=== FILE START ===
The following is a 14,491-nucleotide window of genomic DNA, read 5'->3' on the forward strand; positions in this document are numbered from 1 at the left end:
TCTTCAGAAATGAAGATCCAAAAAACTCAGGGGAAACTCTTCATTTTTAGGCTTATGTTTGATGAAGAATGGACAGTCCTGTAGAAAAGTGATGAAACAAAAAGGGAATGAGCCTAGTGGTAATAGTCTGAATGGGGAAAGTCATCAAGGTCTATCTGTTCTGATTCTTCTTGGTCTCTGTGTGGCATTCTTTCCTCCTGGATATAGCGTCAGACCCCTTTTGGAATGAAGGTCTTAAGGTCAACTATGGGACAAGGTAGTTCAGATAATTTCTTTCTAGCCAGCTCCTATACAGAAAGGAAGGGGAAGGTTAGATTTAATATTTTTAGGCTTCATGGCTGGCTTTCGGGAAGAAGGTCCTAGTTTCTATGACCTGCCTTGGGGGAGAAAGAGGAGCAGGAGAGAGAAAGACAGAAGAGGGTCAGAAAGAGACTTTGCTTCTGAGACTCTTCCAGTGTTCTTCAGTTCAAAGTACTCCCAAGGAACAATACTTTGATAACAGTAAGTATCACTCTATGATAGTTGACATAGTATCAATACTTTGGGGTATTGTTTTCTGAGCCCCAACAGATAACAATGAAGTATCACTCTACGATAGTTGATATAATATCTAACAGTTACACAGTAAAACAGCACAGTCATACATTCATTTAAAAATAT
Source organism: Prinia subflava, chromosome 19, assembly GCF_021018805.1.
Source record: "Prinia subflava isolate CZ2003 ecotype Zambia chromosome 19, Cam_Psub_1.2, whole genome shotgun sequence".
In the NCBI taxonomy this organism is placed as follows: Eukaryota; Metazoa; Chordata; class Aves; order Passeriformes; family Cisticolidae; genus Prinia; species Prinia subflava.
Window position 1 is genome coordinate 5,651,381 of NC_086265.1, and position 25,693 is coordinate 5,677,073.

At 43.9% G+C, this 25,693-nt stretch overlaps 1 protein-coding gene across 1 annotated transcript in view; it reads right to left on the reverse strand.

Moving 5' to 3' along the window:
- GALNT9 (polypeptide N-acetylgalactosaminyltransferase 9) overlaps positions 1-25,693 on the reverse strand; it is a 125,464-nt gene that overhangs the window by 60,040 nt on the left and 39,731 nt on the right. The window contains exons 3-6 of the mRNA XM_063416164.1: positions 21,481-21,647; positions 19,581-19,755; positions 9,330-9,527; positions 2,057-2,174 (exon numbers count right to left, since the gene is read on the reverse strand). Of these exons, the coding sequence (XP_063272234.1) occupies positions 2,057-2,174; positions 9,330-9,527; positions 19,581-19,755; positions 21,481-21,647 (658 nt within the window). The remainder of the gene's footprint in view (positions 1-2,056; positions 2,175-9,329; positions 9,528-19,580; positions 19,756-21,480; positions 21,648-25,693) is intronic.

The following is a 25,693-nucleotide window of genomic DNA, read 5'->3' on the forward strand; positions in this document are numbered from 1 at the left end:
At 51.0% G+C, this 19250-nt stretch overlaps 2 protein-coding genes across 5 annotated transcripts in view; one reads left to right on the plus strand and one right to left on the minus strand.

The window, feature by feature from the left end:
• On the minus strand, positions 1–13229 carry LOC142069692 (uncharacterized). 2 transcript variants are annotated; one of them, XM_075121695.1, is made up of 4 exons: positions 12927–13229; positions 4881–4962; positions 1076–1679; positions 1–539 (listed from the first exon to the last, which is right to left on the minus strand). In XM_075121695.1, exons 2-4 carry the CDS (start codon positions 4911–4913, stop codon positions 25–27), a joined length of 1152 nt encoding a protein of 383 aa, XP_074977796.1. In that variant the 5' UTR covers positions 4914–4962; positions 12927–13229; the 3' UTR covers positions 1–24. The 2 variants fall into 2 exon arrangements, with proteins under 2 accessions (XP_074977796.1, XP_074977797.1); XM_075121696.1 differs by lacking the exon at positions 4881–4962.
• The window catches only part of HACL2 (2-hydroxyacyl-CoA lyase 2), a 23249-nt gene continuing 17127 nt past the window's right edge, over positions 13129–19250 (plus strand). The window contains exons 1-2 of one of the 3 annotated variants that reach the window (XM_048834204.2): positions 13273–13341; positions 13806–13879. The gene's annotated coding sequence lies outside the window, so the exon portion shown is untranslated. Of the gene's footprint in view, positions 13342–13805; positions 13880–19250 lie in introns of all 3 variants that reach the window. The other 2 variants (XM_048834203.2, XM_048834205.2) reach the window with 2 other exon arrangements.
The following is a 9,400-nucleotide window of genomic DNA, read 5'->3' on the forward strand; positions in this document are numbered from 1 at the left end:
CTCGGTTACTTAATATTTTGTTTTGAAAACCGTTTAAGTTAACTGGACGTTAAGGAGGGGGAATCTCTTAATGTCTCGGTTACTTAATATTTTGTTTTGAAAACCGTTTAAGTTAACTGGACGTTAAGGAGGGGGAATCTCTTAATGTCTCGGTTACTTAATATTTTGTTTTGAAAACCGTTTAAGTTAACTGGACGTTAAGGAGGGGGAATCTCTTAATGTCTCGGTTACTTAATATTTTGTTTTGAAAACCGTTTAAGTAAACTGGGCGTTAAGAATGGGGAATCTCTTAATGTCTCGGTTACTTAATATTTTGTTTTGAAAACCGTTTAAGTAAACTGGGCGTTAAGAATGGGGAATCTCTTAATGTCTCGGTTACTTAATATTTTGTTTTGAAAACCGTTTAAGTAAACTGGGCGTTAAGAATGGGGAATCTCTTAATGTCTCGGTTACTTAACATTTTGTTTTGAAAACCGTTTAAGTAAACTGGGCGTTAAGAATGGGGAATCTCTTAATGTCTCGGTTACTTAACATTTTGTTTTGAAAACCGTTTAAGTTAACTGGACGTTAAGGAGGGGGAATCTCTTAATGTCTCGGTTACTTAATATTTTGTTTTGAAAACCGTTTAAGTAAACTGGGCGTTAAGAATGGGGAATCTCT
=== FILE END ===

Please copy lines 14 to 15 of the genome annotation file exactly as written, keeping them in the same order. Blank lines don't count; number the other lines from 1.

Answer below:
• The window catches only part of HACL2 (2-hydroxyacyl-CoA lyase 2), a 23249-nt gene continuing 17127 nt past the window's right edge, over positions 13129–19250 (plus strand). The window contains exons 1-2 of one of the 3 annotated variants that reach the window (XM_048834204.2): positions 13273–13341; positions 13806–13879. The gene's annotated coding sequence lies outside the window, so the exon portion shown is untranslated. Of the gene's footprint in view, positions 13342–13805; positions 13880–19250 lie in introns of all 3 variants that reach the window. The other 2 variants (XM_048834203.2, XM_048834205.2) reach the window with 2 other exon arrangements.
The following is a 9,400-nucleotide window of genomic DNA, read 5'->3' on the forward strand; positions in this document are numbered from 1 at the left end: